We’re all twenty-two year old cocktail waitresses without last names, I think, misquoting a line from You’ve Got Mail.
And what? You were planning on robbing the proverbial cradle while holding real cradle fodder in your arms? My thoughts are often more scathing than my words.
This dad is not wearing a wedding band, but then again, many Peruvian men don’t.
“Thanks for saying so,” I say.“Are you here alone?” He’s following the traditional pattern of questions. It’s like all these guys get handed a script when they leave the house. Fortunately, I have the right responses to keep the act going.
“Yes.”He gets serious. Turns his body a little. Adjusts the little boy. “You have to be very careful here.” He looks severe, worried, fatherly. He holds up his fingers to emphasize his words. “Never go to La Victoria or to Surquillo. Miraflores is okay. San Isidro is okay. Jesus María is so so.”
“Thanks, I’ll be careful.”“My name is Franklin, this is Frank.” We shake hands across Frank’s back. “He’s my only son.”
“He’s very precious,” I say politely. Are all Latin boys Juniors?“Do you have any babies?”
I shake my head no.“Why not?” Franklin asks.
A million responses collide in my head and there’s a sudden traffic jam with words. I shrug.He looks sad for me. He gets quiet for a moment, still sad. “I understand.”
No. No, I don’t think you really do. But it’s easier just to let him think whatever it is he’s thinking.When his moment of silence is up, Franklin tells me all about his time in Chicago. How it’s a place of history. How the new alcalde (mayor) of Chicago had told all the mafia and gángsters to get lost, including Al Capone (he says it Caponeigh). “In Chicago,” he says after my history lesson. “It’s fucking cold, man.” He looks at me to see if by swearing he’s secured our solidarity.
“Talking with you makes me remember that wonderful part of my life,” he says. “Of your beautiful país (country). I loved it there. My boss loved me too. When I told him I had to go back to my country because of my family he told me, “Don’t go, Frank, you’re a good worker and I like you.’ But I had to for my family. He threw me a big going-away party. He told me anytime I come back I have a job with him. He was good people.”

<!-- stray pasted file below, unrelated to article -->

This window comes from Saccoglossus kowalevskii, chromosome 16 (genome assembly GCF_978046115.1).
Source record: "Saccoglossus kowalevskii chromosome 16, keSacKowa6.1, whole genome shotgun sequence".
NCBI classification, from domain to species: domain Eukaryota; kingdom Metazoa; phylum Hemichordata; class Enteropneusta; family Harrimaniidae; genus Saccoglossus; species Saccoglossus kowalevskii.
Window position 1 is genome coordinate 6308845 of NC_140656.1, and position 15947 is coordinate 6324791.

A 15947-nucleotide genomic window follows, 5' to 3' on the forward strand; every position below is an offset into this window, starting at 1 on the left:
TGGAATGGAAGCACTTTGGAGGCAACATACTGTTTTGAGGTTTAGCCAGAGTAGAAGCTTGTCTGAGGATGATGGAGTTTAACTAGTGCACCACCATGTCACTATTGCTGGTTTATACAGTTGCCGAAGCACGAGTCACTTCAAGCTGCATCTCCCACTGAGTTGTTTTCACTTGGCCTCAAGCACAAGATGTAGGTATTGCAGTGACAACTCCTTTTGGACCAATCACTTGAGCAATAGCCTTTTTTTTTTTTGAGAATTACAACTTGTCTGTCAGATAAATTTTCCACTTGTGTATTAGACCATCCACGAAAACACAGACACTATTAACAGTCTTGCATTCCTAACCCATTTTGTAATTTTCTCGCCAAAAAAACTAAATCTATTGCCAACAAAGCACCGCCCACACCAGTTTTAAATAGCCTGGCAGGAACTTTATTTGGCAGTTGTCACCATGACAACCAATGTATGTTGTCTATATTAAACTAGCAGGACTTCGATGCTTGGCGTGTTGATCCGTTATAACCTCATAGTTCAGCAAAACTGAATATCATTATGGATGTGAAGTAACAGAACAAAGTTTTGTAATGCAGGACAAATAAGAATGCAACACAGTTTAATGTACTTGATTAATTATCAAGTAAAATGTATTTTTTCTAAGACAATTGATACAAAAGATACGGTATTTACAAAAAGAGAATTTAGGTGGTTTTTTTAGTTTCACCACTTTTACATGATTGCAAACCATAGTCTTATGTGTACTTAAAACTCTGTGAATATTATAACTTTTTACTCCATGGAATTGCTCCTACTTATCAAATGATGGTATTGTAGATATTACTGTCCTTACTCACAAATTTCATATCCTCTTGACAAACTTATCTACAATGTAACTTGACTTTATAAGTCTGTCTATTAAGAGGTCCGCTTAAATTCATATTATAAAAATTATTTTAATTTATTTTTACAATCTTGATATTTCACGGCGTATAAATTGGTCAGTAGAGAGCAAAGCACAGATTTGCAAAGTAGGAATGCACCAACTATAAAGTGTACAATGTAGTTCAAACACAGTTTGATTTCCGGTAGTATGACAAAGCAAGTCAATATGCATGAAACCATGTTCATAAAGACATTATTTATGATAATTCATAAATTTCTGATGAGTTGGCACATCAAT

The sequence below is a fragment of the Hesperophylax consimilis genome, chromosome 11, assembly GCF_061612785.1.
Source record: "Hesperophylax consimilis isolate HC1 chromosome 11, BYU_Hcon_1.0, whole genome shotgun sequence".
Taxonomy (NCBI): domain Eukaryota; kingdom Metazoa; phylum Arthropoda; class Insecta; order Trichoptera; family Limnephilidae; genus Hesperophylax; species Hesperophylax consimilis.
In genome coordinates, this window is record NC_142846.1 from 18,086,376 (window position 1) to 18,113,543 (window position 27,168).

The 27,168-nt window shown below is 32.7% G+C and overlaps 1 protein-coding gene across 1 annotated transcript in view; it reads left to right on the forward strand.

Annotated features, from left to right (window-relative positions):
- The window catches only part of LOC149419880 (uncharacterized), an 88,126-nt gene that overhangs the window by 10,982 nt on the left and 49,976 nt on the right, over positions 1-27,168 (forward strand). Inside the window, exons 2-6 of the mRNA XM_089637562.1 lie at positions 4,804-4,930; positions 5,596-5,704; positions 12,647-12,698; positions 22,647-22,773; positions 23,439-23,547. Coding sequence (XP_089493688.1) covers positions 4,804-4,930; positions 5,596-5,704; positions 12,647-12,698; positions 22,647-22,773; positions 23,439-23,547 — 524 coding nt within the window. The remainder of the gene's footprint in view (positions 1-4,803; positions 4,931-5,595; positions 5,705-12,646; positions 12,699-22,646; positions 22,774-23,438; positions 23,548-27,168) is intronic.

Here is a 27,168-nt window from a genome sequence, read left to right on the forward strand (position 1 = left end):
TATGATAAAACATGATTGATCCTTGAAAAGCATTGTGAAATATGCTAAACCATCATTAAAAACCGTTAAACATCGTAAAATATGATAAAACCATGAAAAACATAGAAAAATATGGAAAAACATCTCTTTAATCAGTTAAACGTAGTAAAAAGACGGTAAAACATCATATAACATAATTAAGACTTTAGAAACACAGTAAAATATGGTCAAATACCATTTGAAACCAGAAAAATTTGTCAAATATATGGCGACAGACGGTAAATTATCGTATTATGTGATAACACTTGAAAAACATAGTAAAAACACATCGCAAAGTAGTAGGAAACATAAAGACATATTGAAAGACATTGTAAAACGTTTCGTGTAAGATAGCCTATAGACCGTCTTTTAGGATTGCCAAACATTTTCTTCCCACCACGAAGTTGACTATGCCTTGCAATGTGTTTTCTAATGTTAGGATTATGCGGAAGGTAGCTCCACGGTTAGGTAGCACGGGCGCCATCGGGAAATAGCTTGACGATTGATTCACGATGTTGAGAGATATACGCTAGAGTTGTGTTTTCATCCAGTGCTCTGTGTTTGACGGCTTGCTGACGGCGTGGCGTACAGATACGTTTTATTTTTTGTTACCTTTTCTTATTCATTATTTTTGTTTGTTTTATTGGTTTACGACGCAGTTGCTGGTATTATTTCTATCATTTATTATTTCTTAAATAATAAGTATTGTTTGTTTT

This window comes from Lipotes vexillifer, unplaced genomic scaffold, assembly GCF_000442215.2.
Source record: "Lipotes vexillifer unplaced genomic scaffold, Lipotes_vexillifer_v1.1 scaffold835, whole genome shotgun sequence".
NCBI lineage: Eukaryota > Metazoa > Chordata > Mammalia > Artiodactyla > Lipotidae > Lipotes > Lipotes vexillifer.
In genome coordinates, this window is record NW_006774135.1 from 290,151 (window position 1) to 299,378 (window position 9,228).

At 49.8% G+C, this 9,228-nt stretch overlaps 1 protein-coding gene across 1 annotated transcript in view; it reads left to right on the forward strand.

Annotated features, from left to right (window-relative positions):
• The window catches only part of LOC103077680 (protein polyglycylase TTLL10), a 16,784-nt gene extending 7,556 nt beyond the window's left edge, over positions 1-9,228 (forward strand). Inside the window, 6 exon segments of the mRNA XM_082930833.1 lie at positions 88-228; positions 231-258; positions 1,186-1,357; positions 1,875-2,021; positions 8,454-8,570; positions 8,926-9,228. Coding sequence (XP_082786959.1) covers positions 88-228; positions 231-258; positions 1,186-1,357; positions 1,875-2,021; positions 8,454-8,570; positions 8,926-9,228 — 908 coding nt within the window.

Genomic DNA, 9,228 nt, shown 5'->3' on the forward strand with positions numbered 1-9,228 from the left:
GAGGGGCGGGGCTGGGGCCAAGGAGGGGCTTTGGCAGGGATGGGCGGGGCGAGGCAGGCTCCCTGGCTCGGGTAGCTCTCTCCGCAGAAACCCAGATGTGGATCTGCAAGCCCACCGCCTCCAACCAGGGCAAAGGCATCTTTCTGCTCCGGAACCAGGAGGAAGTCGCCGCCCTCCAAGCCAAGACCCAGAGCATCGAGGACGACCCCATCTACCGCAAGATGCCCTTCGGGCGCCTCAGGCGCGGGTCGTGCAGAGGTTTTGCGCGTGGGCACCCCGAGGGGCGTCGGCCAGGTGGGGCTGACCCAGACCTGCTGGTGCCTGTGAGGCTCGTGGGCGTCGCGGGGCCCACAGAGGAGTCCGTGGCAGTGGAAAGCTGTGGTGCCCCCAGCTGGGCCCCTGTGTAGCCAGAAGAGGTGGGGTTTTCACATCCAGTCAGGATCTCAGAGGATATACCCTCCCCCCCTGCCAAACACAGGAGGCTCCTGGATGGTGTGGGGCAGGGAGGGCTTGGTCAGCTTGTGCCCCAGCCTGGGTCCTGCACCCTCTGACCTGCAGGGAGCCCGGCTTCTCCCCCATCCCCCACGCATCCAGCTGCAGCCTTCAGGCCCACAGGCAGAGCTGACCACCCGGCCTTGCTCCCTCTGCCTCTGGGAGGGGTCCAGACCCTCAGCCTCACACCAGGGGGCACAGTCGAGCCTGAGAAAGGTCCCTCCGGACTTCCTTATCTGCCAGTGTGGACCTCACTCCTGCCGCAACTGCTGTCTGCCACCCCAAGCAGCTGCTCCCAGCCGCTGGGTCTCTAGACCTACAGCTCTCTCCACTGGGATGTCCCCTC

“That’s really nice.”“Now I have my son.”
“And does your wife work?” I ask.He looks at me as if we’re not speaking the same two languages. Then enlightenment strikes. “We’re separated,” he says.
Uh-huh. You were on the prowl after all, I think, while shaking my head. Tsk-tsk. I want to ask him a score of questions. How did he meet her? Where is she now? Does he always watch his son? Were they even married actually? Is he just leasing this child to make it easier to talk to (apparently) single women in the park?Frank interrupts my mental inquisition. “Do you have a phone or mail?”
I need to practice lying. I’m not very good at it. “Yes, I do.”“I’ll give you my number and my email. I work as a bodyguard,” he tells me. “I have a gun and everything. Anywhere you want to go, you tell me and I’ll take you.”
“Thanks,” I say. He writes his number and his email on a piece of paper and gives it to me. Well, one step forward for me, I didn’t give him my information. That’s something. I might just be learning. One step at a time. I don’t pat myself on the back though.Frank has pushed the juice box straw down into the box. He holds it up sadly to his dad.
“I can’t get it out, Frank. Sorry, man.”Frank looks disheartened. Franklin can’t bear it. He cuts the edge of the box with his teeth and helps Frank take a sip. Franklin kisses his son on the head and says in English, “I love you, Frank, I love you so much.”